Harry Bosch is working in the Open-Unsolved Unit, where cases dating back up to 50 years are re-examined whenever new evidence warrants such action.
When a DNA hit comes back giving the name of a possible suspect to an unsolved rape-murder of a young girl more than 20 years ago, it appears to be a slam-dunk at first glance. However, a closer look at the evidence shows that, although Clayton Pell, the person identified, is a convicted rapist and seems to fit the crime quite well, something has to be wrong. At the time of the crime, Pell was only eight years old, which makes it unlikely if not impossible, that he committed the crime.
Bosch and his partner David Chu have only started trying to figure out how the DNA evidence could point to a juvenile when they are handed a second case.
They are to investigate the death of a man who fell from a hotel window. This should be a straight-forward investigation were it not for the fact that Bosch was asked to conduct it by his long-time nemesis Irvin Irving. It was council man Irving’s son who fell to his death and Irving insists that he only trusts Bosch to conduct a fair investigation.
Bosch knows that this second investigation is more about politics than about policing and can’t understand why a man who has spend years trying to undermine him now wants him to investigate his son’s death. But because “everybody counts or nobody counts” he takes on the case and gives it his best.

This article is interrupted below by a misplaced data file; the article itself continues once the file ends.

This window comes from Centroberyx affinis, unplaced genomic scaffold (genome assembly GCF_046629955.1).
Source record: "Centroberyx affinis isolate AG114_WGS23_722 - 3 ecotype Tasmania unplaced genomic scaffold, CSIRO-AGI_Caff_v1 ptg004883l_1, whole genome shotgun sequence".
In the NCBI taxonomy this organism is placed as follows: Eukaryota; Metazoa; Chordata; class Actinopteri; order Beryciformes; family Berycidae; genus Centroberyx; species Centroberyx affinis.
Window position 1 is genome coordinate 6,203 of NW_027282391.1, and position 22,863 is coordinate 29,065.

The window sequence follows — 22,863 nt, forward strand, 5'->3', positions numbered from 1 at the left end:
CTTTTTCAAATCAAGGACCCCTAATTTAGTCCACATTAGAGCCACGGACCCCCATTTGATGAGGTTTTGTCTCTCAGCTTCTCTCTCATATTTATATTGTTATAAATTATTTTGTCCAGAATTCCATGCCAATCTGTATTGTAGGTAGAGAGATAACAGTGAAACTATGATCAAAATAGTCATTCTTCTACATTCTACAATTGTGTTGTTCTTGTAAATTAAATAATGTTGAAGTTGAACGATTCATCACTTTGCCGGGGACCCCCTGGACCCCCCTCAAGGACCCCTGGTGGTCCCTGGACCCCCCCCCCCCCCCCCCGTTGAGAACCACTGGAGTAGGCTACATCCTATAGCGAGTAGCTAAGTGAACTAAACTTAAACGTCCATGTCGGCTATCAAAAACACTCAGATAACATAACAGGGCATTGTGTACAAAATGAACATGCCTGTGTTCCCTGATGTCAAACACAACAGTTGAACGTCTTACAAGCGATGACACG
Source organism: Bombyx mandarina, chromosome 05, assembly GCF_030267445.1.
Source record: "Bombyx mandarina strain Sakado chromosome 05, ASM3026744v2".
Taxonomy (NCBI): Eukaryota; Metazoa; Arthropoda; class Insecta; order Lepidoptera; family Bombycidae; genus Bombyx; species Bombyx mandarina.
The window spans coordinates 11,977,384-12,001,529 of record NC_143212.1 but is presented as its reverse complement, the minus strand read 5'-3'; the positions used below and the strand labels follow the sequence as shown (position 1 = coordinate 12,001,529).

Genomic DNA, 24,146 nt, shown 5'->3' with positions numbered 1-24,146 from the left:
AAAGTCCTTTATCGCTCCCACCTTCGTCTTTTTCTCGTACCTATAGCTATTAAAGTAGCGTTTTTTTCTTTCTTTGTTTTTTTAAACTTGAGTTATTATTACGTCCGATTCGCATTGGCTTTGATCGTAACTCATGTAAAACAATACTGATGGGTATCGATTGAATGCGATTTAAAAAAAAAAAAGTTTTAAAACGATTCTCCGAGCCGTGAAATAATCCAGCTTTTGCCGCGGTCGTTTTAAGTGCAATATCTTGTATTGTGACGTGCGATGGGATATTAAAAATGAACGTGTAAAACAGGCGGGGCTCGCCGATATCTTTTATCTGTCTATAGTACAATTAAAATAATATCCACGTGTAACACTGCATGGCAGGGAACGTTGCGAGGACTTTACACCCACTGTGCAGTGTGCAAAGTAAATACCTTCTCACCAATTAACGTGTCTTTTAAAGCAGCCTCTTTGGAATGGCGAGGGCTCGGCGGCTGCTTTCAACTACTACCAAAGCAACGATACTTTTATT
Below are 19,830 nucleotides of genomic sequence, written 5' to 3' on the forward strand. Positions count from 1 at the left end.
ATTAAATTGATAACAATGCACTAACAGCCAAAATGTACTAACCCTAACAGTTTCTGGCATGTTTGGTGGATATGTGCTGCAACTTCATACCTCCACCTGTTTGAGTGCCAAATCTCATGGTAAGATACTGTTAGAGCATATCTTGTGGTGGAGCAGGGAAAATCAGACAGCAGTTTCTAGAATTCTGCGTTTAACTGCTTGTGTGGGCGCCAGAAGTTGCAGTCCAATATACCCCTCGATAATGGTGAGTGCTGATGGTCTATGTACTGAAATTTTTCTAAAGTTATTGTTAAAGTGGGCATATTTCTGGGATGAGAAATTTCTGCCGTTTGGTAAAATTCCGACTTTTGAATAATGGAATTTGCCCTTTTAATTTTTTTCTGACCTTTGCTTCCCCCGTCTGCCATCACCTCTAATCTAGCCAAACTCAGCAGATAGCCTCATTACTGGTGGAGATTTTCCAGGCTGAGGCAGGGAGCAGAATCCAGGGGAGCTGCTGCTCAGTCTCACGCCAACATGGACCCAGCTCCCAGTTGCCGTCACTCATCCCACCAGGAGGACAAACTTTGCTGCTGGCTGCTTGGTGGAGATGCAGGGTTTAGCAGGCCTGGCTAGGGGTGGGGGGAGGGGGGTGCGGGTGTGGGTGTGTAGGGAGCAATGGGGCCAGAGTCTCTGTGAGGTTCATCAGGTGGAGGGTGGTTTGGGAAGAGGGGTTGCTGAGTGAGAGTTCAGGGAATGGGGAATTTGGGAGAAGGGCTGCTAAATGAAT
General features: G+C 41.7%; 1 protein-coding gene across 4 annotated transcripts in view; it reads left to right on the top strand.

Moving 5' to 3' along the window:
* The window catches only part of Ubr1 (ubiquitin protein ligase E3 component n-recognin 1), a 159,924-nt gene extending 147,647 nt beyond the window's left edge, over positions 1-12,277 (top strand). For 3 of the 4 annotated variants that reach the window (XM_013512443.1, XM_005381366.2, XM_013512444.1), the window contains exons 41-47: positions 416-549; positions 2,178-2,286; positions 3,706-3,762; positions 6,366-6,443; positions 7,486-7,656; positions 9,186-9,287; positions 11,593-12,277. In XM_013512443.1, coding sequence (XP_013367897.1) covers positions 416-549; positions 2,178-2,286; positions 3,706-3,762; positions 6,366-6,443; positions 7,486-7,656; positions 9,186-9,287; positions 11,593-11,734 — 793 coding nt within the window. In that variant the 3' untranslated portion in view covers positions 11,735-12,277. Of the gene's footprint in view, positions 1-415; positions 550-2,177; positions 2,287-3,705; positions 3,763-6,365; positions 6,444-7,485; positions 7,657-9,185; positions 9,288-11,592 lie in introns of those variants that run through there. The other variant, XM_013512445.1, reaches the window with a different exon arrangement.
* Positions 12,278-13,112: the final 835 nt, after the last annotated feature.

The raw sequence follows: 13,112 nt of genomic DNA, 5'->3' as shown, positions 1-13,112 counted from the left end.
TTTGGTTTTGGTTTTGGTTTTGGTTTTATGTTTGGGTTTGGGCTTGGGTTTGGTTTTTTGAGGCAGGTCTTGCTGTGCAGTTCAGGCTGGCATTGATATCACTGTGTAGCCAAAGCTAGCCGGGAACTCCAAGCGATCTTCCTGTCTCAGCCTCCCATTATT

Facing both a serial killer who may have gone undetected for over 30 years on the one case and a political mine-field where it is unclear who is manipulating who on the other, Harry finds himself questioning his wish to stay in the police force for as long as he possibly can.
This is Michael Connelly at his best. While I enjoy all of his books, I have to admit that Harry Bosch is my favourite character of his. Bosch’s integrity equals his disregard for rules and politics and his “lone wolf” approach to investigations is as understandable as it is infuriating. The mysteries in this book are as well plotted as any in Connelly’s books, with twists and turns that leave the reader guessing and solutions that are both credible and infuriating. Connelly doesn’t give the reader an idealised version of police work. He shows us a harsh reality where the best intentions won’t always lead to the right outcomes through a character who is well aware of the faults in the system but still prepared to give it the best he’s got.
Connelly is steering Harry Bosch towards a retirement date in the not too distant future, and this reader will be shedding a few tears when the moment comes for her favourite detective to hand in his badge.